The Massachusetts Bay Colony was founded by the Puritans, a religious group in England who sought to escape religious persecution and build a model religious community in the Americas. Established in 1630, the colony had a profound impact on education and government that still affects the United States today. Under the leadership of Governor John Winthrop, the Massachusetts Bay Colony was established in 1630 by a group of Puritans from England. The grant from King Charles I empowered the company to create a colony in Massachusetts.
Initially, the company intended to transfer the wealth of the New World to shareholders in England, but the settlers instead transferred the letter to Massachusetts, transforming a commercial enterprise into politics. The Massachusetts Bay Colony prospered after its first year through agriculture and trade (mostly in hides and wood at first) and later through industries such as shipbuilding. Unlike Plymouth, disagreements over politics and punishment were not common in the Massachusetts Bay Colony. Under Massachusetts Bay Company statutes, any city of at least 15 people had to open an elementary school supported by local taxes.
At its peak, it comprised parts of the current states of Connecticut, Maine, Massachusetts and New Hampshire. The Massachusetts Bay Colony reached the same population level as the decade-old Virginia colonies in one year. Governor Winthrop and the court were generally in charge of the colony since many shareholders did not come to Massachusetts and only expected profits to be sent back to England. The charter was revoked in 1684 and two years later all New England colonies united in the New England Dominion.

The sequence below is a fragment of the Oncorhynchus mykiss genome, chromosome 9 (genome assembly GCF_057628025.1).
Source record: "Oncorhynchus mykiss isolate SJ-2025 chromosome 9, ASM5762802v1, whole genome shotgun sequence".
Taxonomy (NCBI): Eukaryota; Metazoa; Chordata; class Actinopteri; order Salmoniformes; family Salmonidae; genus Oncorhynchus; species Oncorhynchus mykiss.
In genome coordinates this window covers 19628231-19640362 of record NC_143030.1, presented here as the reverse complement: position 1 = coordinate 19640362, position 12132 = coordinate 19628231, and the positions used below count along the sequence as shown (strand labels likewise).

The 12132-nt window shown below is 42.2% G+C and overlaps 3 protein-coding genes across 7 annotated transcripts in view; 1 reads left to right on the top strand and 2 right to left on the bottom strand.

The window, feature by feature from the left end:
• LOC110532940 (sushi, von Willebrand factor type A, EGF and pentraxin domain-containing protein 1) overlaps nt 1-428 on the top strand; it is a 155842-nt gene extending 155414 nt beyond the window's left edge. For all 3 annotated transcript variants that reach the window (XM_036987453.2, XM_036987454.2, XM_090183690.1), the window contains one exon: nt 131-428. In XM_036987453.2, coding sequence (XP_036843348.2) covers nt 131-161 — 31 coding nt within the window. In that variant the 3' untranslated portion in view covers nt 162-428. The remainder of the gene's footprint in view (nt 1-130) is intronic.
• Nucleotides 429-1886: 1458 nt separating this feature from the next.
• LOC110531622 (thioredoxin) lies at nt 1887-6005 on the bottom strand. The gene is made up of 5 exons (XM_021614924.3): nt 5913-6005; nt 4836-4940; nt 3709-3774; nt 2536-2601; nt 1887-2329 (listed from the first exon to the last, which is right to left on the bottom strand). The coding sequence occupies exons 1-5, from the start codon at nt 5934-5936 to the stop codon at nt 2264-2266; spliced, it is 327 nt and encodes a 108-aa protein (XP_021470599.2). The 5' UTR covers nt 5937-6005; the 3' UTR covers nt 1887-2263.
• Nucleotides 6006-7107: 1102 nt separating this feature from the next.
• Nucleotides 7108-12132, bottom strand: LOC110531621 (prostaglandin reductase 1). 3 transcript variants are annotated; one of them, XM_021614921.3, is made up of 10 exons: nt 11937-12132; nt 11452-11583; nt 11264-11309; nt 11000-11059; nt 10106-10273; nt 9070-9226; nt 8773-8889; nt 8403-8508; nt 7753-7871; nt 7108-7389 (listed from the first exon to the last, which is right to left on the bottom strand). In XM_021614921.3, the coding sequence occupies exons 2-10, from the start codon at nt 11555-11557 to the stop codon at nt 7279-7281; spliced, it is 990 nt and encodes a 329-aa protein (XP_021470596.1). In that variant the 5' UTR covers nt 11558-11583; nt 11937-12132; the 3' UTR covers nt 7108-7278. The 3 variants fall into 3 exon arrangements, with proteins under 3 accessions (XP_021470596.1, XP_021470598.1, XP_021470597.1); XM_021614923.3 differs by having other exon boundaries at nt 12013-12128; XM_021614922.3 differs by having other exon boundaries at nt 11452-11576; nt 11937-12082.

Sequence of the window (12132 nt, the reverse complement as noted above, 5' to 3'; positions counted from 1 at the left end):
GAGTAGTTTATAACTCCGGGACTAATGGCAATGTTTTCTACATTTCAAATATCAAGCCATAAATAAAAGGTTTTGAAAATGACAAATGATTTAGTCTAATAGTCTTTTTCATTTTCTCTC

As the Massachusetts Bay colony developed, it came into conflict with Native Americans in the region, resulting first in the Pequot War (1636-1638 AD) and then the King Philip War (1675-1678 AD). After these wars, settlers controlled the region and natives who were not sold as slaves were transferred to reserves or left the area. The Puritans who founded the Massachusetts Bay Colony wanted to create a perfectly religious community, or a “city on the hill”, away from Catholic influence in the Anglican Church. This variety of crops, as well as New England's pure drinking water and cool climate, slowed down diseases that were common in other colonies of that time.
In 1629, the Massachusetts Bay Company had obtained from King Charles I a charter empowering them to trade and colonize New England between the Charles and Merrimack Rivers. Unlike its Chesapeake counterpart, the Massachusetts Bay Colony flourished with literacy, schools, city meetings, longer lives, clean drinking water, a cool climate, and a variety of crops. As more and more Puritans broke into this colony they began to form cities and communities. The success of this colony was due to its strong leadership under Governor Winthrop; its religious freedom; its economic growth through agriculture and trade; its educational system; its clean drinking water; its cool climate; its variety of crops; and its lack of political disagreements.